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Session L Sunday, December 2 9:00 am-10:30 am
Chair: David Josephson, Josephson Engineering, San Jose, CA, USA

9:00 am

L-1 Modal Improved Condenser Microphone

Richard Barnert, AKG Acoustics GmbH, Vienna, Austria

Techniques are shown which make it possible to alter the frequency response and therefore the sound of a condenser microphone by using the nature of diaphragm modal shapes. The modal behaviour can further be influenced by stretching the diaphragm at certain points, which leads to increased sensitivity. By applying these low cost methods, it is possible to modify specific frequency responses and to improve the signal-to-noise ratio in an easy way.

Convention Paper 5466


9:30 am

L-2 Benefits of a Digitally Interfaced Studio Microphone

Stephan Peus and Otmar Kern, Georg Neumann GmbH, Berlin, Germany

With the introduction of a new technique of analog to digital conversion a digitally interfaced microphone could be developed retaining the full dynamic range and quality of analog microphones. Similar to known gain-ranging procedures, two separate conversion circuits are employed. But in opposite, that critical signal switching processes are completely prevented, resulting in a very high dynamic range and proper signal processing up to maximum signal levels. Advantages and possibilities of using the new technique are shown based on an example which contains remote controllable functions, which were so far available only in the following signal processing, e.g. in a mixing console.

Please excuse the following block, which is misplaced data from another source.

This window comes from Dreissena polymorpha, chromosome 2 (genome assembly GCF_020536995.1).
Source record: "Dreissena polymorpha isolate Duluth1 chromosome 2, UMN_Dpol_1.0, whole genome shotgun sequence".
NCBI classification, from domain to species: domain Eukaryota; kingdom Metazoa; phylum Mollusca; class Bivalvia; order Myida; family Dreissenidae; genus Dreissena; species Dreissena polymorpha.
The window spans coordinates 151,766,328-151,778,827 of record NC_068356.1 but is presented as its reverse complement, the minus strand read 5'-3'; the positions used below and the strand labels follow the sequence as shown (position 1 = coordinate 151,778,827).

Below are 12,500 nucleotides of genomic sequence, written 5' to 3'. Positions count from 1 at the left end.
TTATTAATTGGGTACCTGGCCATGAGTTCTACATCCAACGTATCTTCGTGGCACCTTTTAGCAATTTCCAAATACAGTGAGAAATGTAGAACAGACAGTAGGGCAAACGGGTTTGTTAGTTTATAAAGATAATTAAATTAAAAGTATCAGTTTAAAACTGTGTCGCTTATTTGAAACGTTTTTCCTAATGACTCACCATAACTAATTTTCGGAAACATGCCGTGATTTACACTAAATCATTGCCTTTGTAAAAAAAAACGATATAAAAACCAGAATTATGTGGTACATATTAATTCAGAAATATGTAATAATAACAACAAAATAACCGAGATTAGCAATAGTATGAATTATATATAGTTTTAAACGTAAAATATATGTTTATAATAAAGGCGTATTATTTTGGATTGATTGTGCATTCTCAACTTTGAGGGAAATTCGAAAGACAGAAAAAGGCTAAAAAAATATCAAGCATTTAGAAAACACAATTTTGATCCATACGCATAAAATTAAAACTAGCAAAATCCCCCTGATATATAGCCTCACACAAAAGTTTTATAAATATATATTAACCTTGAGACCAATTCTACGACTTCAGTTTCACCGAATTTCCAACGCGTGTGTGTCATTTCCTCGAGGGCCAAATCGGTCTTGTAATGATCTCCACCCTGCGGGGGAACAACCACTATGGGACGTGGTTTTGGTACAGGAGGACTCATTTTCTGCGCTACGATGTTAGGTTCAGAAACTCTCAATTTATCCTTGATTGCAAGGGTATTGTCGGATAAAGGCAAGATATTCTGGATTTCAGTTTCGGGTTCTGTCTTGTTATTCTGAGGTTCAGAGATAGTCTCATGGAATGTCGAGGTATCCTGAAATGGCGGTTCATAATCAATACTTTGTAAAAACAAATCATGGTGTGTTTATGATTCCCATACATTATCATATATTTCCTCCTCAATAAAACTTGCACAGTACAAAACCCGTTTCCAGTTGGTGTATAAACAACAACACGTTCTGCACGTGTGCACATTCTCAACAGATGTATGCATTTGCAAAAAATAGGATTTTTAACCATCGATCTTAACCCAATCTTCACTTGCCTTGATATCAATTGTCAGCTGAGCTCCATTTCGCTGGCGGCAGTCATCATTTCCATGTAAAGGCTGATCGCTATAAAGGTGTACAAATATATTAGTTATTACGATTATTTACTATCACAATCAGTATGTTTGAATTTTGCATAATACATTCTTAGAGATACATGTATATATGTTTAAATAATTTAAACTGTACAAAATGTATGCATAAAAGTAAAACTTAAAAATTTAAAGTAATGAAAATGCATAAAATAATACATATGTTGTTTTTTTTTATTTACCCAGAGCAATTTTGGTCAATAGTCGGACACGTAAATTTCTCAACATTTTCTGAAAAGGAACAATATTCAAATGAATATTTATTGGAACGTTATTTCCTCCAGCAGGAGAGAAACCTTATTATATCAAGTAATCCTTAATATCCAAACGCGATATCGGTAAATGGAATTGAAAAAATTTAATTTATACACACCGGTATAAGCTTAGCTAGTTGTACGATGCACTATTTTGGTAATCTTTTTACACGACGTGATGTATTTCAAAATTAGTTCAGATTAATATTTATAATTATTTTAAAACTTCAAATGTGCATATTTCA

Convention Paper 5467


10:00 am

L-3 What Happens to My Recording When It's Played on the Radio?

Robert Orban, Orban, San Leandro, CA, USA
Frank Foti, Omnia Audio, Cleveland, OH, USA

Few people in the record industry really know how a radio station processes its material before it hits the FM airwaves. This article's purpose is to remove the many myths and misconceptions surrounding this arcane art. Every radio station uses a transmission audio processor in front of its transmitter. The processor's most important function is to control the peak modulation of the transmitter to the legal requirements of the regulatory body in each station's nation. However, very few stations use a simple peak limiter for this function. Instead, they use more complex audio chains. These can accurately constrain peak modulation while significantly decreasing the peak-to-average ratio of the audio. This makes the station sound louder within the allowable peak modulation.

Convention Paper 5469

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